Homer, in the Iliad, described the Mycenaean kingdom of Agamemnon as being 'Rich in Gold'. Mycenae is the most important and richest palatial centre of the Late Bronze Age in Greece. Its name was given to one of the greatest civilizations of Greek prehistory, the Mycenaean civilization, while the myths related to its history have inspired poets and writers over many centuries, from the Homeric epics and the great tragedies of the Classical period to contemporary literary and artistic creation.
The ancient city of Mycenae was once thought to exist only in ancient Greek legend and the epic poetry of Homer. It wasn't until 1870 that an amateur archaeologist named Heinrich Schliemann found the fabled city. Many people doubted that he would find such a city, but using only landmarks from the text of Homer's Iliad, Schliemann uncovered the remains of a once thriving civilization.
The city of Mycenae was the centre of a large and powerful Mycenaean Greek civilization, which existed from circa 1900 BC to circa 1125 BC. The Mycenaean civilization was at its height between 1400 and 1200 BC. It is believed that the entire civilization consisted of a few loosely joined city-states. Possible members of the city-states were Tiryns, Pylos, Thebes, Orchomenos, and of course Mycenae, which was the strongest.
The Mycenaean people were known to be warriors who lived for heroic battles. A monarch, who was supported by strong military leaders, ruled the Mycenaeans. Other people who held a high rank in society were the priests and bureaucrats. They kept precise records of inventory, distribution of materials for production, commodities produced, acquirement of land, and deliveries made. There were also lower members of society who were not nearly as important. They consisted of soldiers, peasants, artisans, serfs, and even slaves.
Mycenaean traders had an extensive trade network with neighboring civilizations. There is very little written record of the distance over which these people traded, but a rough estimate can be given from the location of Mycenaean pottery throughout the Mediterranean. Mycenaean pottery has been found in southern Italy and as far away as Egypt. There is also evidence of foreign trade coming from imported goods found at Mycenae. Ivory carvings and an abundance of gold ornaments have been found. The ivory had to be imported, but some of the gold could have been mined locally. These mines were very small, with low yields, so researchers believe that much of the gold must have been imported.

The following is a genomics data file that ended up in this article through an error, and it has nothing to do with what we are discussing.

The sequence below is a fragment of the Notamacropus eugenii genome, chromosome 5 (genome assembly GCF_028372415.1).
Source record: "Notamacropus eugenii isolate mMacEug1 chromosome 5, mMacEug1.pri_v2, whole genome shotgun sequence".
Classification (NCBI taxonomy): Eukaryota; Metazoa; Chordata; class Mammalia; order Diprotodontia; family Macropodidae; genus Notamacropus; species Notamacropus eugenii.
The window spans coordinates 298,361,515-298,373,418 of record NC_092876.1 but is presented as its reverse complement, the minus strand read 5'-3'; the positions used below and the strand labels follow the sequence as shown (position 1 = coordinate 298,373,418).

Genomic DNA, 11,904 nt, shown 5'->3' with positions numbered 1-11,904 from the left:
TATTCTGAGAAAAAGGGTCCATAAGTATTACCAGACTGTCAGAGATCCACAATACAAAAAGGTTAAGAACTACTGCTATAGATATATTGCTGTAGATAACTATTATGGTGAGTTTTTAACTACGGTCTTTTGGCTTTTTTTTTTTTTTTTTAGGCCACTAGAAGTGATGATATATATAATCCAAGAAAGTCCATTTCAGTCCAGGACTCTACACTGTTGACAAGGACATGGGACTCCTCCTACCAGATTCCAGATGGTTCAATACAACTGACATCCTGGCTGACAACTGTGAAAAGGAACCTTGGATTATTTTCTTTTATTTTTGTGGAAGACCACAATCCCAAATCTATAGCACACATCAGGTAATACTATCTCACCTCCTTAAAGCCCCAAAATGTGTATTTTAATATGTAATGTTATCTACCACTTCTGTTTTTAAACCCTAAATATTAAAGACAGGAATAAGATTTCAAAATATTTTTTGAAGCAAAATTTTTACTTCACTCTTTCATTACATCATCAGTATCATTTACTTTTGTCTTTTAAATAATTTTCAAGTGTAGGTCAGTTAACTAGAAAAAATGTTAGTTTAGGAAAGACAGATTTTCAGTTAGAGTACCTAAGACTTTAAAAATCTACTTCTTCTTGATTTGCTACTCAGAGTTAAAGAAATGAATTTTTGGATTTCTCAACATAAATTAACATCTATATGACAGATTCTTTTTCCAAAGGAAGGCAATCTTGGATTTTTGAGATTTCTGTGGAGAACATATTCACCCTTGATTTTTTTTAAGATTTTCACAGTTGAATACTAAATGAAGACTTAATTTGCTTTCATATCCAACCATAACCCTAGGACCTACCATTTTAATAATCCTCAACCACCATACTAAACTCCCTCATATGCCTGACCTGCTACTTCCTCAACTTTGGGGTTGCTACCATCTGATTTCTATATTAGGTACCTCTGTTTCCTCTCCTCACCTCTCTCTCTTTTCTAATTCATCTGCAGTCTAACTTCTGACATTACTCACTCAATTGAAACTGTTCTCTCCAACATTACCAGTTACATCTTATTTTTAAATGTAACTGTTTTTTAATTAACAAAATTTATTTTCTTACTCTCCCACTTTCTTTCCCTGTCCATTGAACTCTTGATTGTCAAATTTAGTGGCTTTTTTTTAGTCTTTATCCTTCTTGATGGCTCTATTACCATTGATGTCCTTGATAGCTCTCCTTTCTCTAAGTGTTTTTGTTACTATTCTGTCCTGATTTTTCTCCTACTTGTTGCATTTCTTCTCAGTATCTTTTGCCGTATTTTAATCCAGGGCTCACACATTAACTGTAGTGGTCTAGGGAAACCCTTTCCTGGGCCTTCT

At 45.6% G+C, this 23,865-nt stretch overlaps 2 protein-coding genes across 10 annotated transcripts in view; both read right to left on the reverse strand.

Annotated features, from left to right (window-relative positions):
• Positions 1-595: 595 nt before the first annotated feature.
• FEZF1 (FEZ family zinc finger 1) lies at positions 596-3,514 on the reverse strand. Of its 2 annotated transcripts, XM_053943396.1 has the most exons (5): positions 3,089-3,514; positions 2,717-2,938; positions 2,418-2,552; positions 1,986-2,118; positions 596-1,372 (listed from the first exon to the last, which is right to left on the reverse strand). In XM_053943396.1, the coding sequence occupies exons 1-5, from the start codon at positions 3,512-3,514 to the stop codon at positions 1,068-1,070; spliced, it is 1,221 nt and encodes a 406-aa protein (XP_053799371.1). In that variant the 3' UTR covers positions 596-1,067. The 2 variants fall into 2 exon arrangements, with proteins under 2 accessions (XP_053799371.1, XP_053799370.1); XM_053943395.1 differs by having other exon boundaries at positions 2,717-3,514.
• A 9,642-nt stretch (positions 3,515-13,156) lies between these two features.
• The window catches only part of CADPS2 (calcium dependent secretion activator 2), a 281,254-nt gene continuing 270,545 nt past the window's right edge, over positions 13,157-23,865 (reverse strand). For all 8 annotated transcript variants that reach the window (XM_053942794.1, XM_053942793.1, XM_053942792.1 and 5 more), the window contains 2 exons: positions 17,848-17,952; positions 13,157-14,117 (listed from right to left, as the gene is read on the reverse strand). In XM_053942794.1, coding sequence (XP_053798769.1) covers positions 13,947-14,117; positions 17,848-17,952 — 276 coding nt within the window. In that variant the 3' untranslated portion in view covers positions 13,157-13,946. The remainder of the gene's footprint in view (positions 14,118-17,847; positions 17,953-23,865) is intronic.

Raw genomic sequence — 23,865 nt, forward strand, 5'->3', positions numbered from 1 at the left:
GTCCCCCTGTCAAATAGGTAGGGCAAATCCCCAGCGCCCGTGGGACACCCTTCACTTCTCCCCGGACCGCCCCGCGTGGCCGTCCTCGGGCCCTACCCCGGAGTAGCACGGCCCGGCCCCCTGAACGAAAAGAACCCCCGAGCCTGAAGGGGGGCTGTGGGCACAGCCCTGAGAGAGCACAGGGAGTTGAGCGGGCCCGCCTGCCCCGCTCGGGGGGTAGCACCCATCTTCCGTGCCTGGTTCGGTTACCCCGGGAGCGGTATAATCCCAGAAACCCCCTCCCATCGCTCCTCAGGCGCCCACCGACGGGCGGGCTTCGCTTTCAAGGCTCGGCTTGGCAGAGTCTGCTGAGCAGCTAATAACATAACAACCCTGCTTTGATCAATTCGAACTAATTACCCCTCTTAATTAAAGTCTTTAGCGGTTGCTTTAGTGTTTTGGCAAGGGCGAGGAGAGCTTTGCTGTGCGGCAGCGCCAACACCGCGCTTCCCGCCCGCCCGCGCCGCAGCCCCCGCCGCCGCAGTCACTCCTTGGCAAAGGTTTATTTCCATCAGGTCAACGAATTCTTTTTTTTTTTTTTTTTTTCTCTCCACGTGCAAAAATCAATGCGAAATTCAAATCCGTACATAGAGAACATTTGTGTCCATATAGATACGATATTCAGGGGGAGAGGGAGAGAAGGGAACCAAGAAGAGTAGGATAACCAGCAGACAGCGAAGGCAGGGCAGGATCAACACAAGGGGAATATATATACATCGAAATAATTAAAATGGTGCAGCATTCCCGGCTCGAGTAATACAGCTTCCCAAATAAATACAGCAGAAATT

There are many imported and domestic artifacts found in Mycenae. Most artifacts have been found in shaft graves, many of them excavated by Schliemann and his crew. One of the most famous and one of the first artifacts to be found is the so-called death mask of Agamemnon. It is a thin gold mask which was buried with the ancient king. Legend says that Agamemnon is the Mycenaean Greek king who led his troops into battle against Troy, which eventually was sacked. When Schliemann found the mask, he wrote to the king of Greece, "Today I have looked on the face of Agamemnon."Schliemann also found carved stones, an assortment of cups, jewellery, pottery, and numerous bronze weapons. Mycenae is also known for its ancient builders. The Lion Gate is a main entrance into the citadel at Mycenae. It is a solid stone carving of two lions which stand as sentries directly over the entrance. This gate is part of the outer wall of the citadel. These walls have an average thickness of 5m. Outside the gate, four roads lead away into the countryside. Traces of these massive roads can still be seen today. Another great structure found in Mycenae is the Treasury of Atreus. This treasury is actually a self-supporting domed tomb measuring 5.40m high and 5.20m in diameter. This kind of architecture is proof of the technological skills of the Mycenaeans at the height of their empire.
By 1200 BC, the Mycenaean era was in a state of hardship. No one knows what caused such a powerful civilization to decline, but many theories are in place. Maybe it was some sort of earthquake that caused chaos in society. It may have been a change in weather patterns that caused a food shortage. Or, as many believe, it was invaders from the north who sacked Mycenae. This theory is the most supported due to evidence of fire damage to nearly all the buildings being excavated. Maybe it was a combination of all these theories.In any case, by 1125 BC, Mycenae was abandoned and forgotten. It stayed this way for thousands of years, until an amateur archaeologist named Heinrich Schliemann followed the story of an ancient epic and discovered the remains of Mycenae.